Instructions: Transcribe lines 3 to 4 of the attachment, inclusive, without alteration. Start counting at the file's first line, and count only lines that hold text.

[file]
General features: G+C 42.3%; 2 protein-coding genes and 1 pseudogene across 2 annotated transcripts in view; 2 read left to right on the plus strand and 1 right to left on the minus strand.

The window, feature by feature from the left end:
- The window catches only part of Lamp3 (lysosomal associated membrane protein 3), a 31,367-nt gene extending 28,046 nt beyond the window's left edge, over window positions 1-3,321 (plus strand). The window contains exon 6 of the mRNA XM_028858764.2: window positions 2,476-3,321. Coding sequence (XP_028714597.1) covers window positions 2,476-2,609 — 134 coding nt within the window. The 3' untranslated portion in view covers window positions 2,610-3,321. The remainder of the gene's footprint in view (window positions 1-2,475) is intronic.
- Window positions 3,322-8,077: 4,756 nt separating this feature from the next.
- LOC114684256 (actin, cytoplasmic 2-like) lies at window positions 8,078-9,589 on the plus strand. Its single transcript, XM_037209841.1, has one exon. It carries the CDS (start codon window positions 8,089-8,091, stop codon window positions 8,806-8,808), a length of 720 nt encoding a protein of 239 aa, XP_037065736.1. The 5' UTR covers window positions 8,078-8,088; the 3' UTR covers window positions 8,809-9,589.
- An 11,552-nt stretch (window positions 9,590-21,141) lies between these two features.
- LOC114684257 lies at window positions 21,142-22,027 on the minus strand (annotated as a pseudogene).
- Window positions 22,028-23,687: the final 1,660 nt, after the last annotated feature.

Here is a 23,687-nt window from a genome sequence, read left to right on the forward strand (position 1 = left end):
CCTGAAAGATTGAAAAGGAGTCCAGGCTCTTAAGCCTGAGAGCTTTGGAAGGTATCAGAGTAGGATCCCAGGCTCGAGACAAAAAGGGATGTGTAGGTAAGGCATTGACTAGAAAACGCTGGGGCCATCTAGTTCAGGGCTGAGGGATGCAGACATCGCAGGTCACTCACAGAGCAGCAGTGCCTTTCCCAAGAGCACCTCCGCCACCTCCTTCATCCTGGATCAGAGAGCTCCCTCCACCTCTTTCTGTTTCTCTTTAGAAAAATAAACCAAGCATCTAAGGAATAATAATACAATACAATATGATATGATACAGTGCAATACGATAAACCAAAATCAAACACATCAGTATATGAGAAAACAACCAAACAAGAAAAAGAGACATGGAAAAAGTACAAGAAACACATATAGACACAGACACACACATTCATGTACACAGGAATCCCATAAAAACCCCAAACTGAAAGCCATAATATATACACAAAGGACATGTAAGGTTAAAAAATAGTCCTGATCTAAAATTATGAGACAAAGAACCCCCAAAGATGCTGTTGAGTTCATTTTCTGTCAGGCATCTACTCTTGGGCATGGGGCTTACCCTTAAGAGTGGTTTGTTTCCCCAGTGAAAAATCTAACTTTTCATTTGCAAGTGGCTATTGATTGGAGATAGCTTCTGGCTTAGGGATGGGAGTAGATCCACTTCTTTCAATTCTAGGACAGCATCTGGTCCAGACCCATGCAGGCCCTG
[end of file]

- The window catches only part of Lamp3 (lysosomal associated membrane protein 3), a 31,367-nt gene extending 28,046 nt beyond the window's left edge, over window positions 1-3,321 (plus strand). The window contains exon 6 of the mRNA XM_028858764.2: window positions 2,476-3,321. Coding sequence (XP_028714597.1) covers window positions 2,476-2,609 — 134 coding nt within the window. The 3' untranslated portion in view covers window positions 2,610-3,321. The remainder of the gene's footprint in view (window positions 1-2,475) is intronic.
- Window positions 3,322-8,077: 4,756 nt separating this feature from the next.